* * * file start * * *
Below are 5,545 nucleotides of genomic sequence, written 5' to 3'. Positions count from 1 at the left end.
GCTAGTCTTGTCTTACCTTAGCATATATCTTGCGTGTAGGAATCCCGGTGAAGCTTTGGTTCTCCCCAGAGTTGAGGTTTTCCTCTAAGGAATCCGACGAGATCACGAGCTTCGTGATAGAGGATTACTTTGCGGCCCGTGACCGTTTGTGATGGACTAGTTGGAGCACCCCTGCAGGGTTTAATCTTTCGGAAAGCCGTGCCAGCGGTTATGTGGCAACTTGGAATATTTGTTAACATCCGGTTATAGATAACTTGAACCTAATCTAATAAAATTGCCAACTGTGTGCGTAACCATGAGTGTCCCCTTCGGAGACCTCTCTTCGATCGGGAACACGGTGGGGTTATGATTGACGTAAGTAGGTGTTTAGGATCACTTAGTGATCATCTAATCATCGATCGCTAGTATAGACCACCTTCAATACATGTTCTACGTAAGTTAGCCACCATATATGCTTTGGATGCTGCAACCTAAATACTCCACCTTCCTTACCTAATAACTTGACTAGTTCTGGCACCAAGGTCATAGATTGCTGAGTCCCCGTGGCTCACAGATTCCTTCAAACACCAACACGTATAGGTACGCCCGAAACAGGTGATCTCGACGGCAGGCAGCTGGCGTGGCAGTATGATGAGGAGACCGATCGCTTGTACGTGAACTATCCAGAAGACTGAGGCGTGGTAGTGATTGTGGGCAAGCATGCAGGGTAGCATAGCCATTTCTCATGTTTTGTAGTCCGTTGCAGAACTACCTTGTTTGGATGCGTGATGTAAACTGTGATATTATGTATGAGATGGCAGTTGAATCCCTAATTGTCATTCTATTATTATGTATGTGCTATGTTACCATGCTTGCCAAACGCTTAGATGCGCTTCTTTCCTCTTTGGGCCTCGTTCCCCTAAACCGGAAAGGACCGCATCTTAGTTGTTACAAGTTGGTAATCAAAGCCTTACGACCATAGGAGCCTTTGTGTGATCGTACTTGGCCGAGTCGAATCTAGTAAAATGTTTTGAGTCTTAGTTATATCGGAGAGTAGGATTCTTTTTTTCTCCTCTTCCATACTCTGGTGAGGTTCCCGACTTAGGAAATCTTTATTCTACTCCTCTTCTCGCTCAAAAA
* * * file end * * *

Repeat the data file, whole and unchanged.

Below are 5,545 nucleotides of genomic sequence, written 5' to 3'. Positions count from 1 at the left end.
GCTAGTCTTGTCTTACCTTAGCATATATCTTGCGTGTAGGAATCCCGGTGAAGCTTTGGTTCTCCCCAGAGTTGAGGTTTTCCTCTAAGGAATCCGACGAGATCACGAGCTTCGTGATAGAGGATTACTTTGCGGCCCGTGACCGTTTGTGATGGACTAGTTGGAGCACCCCTGCAGGGTTTAATCTTTCGGAAAGCCGTGCCAGCGGTTATGTGGCAACTTGGAATATTTGTTAACATCCGGTTATAGATAACTTGAACCTAATCTAATAAAATTGCCAACTGTGTGCGTAACCATGAGTGTCCCCTTCGGAGACCTCTCTTCGATCGGGAACACGGTGGGGTTATGATTGACGTAAGTAGGTGTTTAGGATCACTTAGTGATCATCTAATCATCGATCGCTAGTATAGACCACCTTCAATACATGTTCTACGTAAGTTAGCCACCATATATGCTTTGGATGCTGCAACCTAAATACTCCACCTTCCTTACCTAATAACTTGACTAGTTCTGGCACCAAGGTCATAGATTGCTGAGTCCCCGTGGCTCACAGATTCCTTCAAACACCAACACGTATAGGTACGCCCGAAACAGGTGATCTCGACGGCAGGCAGCTGGCGTGGCAGTATGATGAGGAGACCGATCGCTTGTACGTGAACTATCCAGAAGACTGAGGCGTGGTAGTGATTGTGGGCAAGCATGCAGGGTAGCATAGCCATTTCTCATGTTTTGTAGTCCGTTGCAGAACTACCTTGTTTGGATGCGTGATGTAAACTGTGATATTATGTATGAGATGGCAGTTGAATCCCTAATTGTCATTCTATTATTATGTATGTGCTATGTTACCATGCTTGCCAAACGCTTAGATGCGCTTCTTTCCTCTTTGGGCCTCGTTCCCCTAAACCGGAAAGGACCGCATCTTAGTTGTTACAAGTTGGTAATCAAAGCCTTACGACCATAGGAGCCTTTGTGTGATCGTACTTGGCCGAGTCGAATCTAGTAAAATGTTTTGAGTCTTAGTTATATCGGAGAGTAGGATTCTTTTTTTCTCCTCTTCCATACTCTGGTGAGGTTCCCGACTTAGGAAATCTTTATTCTACTCCTCTTCTCGCTCAAAAA